Arlo Ellison 11/30/12

Arlo Ellison was trained as a chemical engineer, and had a successful career in buying, shipping, and selling oil. He left that business in 2004 and in 2008 he bought a company in Waterbury, Ct. called Reliable Silver Corp. He started his talk by giving the state of, and brief history of, manufacturing in Ct. Today manufacturing in Ct. is still robust with over 5000 companies employing over 190,000 people who earn about 17% more then non-manufacturing blue collar workers. Manufacturers pay about $2 billion in taxes to the state.

Historically Ct. had a lot of advantages that made it suitable for manufacturing. These included a large protected coastline, lots of navigable rivers, extensive hardwood forests, and a large deposit of iron ore. This resulted in many businesses including mill works, tanneries, ship building, and metal working. Ct. made the best quality iron in the world and it was also the largest brass producer. Waterbury alone produced 80% of the brass used in the world. As time went on Ct. became a world leader in clock making, firearms, and in the development of mass production techniques and machine tools. The whole concept of interchangeable parts was developed in Ct. All this lasted for about 200 years, but by the end of the 1800s, most of the iron ore was gone, and the forests were depleted. By the mid 20th century, most of the rivers were polluted with dangerous toxins which led to the shutting down of major industries. The entire Naugatuck river valley still contains many contaminated sites.

Arlo then talked about Reliable Silver Corp. They fabricate silver products, mainly for industrial use including wire, electroplating anodes, chemicals, and various alloys. The company maintains its competitive advantage by utilizing low cost equipment, natural gas for fuel, and a dedicated and experienced work force. Arlo also is somewhat of an expert in managing commodity pricing which is vital to his success. Since 2009 sales are up 150%, the customer base has increased by 100, and employment has increased 50%. This year they have developed silver coated bandages and silver treated clothing, both of which are anti-bacterial because of the free electrons that kill bacteria.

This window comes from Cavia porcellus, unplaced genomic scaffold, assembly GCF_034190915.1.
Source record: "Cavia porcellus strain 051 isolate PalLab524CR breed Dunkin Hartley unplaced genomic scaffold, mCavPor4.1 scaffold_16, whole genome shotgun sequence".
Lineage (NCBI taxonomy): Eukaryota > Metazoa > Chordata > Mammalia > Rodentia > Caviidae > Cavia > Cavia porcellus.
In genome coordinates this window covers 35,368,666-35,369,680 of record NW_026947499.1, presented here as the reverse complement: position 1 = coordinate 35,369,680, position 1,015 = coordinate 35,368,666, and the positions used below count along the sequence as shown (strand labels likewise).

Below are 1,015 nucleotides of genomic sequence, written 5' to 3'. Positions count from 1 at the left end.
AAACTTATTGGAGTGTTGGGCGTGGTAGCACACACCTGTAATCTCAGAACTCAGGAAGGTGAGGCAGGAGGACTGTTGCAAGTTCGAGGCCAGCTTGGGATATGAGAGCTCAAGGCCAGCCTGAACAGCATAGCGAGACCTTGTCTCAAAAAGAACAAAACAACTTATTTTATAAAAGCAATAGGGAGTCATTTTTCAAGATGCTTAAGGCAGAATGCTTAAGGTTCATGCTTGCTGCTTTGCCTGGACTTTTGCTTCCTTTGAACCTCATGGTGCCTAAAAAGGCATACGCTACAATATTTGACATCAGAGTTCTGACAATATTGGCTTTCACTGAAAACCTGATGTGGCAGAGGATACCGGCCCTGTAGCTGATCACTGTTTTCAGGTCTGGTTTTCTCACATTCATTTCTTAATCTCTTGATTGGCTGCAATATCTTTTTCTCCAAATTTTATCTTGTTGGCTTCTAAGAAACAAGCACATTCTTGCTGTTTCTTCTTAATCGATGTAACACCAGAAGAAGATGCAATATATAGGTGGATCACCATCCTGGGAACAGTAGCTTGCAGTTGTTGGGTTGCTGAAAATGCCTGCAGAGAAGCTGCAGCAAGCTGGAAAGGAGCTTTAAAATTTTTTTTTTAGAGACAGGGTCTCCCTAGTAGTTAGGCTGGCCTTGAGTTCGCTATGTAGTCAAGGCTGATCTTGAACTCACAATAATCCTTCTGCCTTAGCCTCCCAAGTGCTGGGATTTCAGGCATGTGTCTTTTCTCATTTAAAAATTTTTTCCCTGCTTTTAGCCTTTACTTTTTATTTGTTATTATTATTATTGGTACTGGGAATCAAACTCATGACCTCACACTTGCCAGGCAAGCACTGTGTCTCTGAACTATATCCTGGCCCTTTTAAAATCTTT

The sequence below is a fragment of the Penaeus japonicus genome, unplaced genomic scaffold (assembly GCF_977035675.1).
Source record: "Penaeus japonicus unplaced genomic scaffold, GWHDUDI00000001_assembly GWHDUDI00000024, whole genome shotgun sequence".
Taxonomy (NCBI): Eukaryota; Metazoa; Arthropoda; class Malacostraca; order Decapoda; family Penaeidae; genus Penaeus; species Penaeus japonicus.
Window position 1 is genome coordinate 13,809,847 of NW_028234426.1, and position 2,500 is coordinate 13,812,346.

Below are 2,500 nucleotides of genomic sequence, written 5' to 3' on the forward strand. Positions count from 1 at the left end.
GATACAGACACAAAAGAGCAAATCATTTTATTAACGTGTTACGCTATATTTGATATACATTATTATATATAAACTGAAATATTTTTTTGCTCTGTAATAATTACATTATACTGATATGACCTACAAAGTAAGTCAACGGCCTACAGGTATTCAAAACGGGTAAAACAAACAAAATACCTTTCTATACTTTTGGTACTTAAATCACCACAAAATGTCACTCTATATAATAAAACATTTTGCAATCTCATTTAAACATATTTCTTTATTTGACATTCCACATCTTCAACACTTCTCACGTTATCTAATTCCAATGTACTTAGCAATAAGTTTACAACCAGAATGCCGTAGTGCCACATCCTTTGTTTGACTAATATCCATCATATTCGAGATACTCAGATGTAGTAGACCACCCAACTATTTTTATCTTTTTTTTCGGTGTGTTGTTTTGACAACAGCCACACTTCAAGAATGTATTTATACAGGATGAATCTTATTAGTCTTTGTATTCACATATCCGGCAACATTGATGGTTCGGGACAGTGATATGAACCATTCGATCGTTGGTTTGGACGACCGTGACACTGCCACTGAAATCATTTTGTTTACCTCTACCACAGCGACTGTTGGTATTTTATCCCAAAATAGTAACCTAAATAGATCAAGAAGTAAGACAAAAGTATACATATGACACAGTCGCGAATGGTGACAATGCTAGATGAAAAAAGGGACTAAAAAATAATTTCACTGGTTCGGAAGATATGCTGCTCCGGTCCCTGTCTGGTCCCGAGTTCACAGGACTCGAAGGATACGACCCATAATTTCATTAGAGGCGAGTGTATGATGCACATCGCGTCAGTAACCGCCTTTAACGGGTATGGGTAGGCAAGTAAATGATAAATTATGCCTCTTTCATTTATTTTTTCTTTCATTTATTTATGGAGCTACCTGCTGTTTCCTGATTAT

During Q&A he made the following points:

1. The higher tax rates in Ct. are not a major issue. As long as his business is growing he will continue to hire.

2. He can compete with China because shipping silver is very expensive and therefore offshore companies have a disadvantage.

3. Waterbury will never come back to where it was. They lost over 25,000 workers in the brass industry alone.

4. The demand for silver is growing even though the amount used in photography has fallen 80% in just the last 10 years. Its properties as the best conductor of electricity and heat (except for gold) becomes more and more important as electronics shrink in size and the need to get the heat out of circuits increases.

5. Over 1 billion ounces of silver are produced each year. Of that,160 million ounces are held by investors. As long as investors keep buying the price should go up and it could be a good investment. But if they start to sell, the price can fall like a rock!

Thank you Brian for another interesting and enjoyable speaker!